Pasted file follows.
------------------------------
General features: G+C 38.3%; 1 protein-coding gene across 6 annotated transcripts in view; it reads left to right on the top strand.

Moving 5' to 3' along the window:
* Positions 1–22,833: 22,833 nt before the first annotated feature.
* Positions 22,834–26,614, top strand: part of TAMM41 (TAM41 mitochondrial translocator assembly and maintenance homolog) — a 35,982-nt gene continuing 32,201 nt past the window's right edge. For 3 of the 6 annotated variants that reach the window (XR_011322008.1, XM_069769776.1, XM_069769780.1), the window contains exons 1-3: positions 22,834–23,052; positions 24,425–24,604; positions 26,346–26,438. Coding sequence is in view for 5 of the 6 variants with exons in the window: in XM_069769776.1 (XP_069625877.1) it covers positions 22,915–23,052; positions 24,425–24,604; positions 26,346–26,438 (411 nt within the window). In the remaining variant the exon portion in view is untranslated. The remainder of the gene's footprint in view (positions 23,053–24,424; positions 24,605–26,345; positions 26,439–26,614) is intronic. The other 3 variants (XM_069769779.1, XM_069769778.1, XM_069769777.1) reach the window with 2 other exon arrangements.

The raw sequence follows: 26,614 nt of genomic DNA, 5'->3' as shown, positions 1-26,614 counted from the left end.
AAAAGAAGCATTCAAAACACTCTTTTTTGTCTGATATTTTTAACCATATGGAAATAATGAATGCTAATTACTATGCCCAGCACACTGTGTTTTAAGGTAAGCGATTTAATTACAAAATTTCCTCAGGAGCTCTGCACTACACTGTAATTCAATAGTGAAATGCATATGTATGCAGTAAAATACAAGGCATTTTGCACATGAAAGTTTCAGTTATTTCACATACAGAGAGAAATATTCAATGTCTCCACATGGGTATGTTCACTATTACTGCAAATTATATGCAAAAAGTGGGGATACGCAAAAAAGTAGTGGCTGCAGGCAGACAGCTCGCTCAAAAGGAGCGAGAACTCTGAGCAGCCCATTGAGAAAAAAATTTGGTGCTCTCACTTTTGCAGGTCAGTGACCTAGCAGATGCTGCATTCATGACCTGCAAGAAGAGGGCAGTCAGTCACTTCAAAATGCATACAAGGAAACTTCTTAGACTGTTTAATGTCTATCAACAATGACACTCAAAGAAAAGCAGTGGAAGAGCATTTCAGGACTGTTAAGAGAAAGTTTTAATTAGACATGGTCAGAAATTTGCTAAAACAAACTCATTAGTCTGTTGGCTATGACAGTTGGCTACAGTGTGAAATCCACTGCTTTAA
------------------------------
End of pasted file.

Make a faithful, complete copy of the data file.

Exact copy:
General features: G+C 38.3%; 1 protein-coding gene across 6 annotated transcripts in view; it reads left to right on the top strand.

Moving 5' to 3' along the window:
* Positions 1–22,833: 22,833 nt before the first annotated feature.
* Positions 22,834–26,614, top strand: part of TAMM41 (TAM41 mitochondrial translocator assembly and maintenance homolog) — a 35,982-nt gene continuing 32,201 nt past the window's right edge. For 3 of the 6 annotated variants that reach the window (XR_011322008.1, XM_069769776.1, XM_069769780.1), the window contains exons 1-3: positions 22,834–23,052; positions 24,425–24,604; positions 26,346–26,438. Coding sequence is in view for 5 of the 6 variants with exons in the window: in XM_069769776.1 (XP_069625877.1) it covers positions 22,915–23,052; positions 24,425–24,604; positions 26,346–26,438 (411 nt within the window). In the remaining variant the exon portion in view is untranslated. The remainder of the gene's footprint in view (positions 23,053–24,424; positions 24,605–26,345; positions 26,439–26,614) is intronic. The other 3 variants (XM_069769779.1, XM_069769778.1, XM_069769777.1) reach the window with 2 other exon arrangements.

The raw sequence follows: 26,614 nt of genomic DNA, 5'->3' as shown, positions 1-26,614 counted from the left end.
AAAAGAAGCATTCAAAACACTCTTTTTTGTCTGATATTTTTAACCATATGGAAATAATGAATGCTAATTACTATGCCCAGCACACTGTGTTTTAAGGTAAGCGATTTAATTACAAAATTTCCTCAGGAGCTCTGCACTACACTGTAATTCAATAGTGAAATGCATATGTATGCAGTAAAATACAAGGCATTTTGCACATGAAAGTTTCAGTTATTTCACATACAGAGAGAAATATTCAATGTCTCCACATGGGTATGTTCACTATTACTGCAAATTATATGCAAAAAGTGGGGATACGCAAAAAAGTAGTGGCTGCAGGCAGACAGCTCGCTCAAAAGGAGCGAGAACTCTGAGCAGCCCATTGAGAAAAAAATTTGGTGCTCTCACTTTTGCAGGTCAGTGACCTAGCAGATGCTGCATTCATGACCTGCAAGAAGAGGGCAGTCAGTCACTTCAAAATGCATACAAGGAAACTTCTTAGACTGTTTAATGTCTATCAACAATGACACTCAAAGAAAAGCAGTGGAAGAGCATTTCAGGACTGTTAAGAGAAAGTTTTAATTAGACATGGTCAGAAATTTGCTAAAACAAACTCATTAGTCTGTTGGCTATGACAGTTGGCTACAGTGTGAAATCCACTGCTTTAA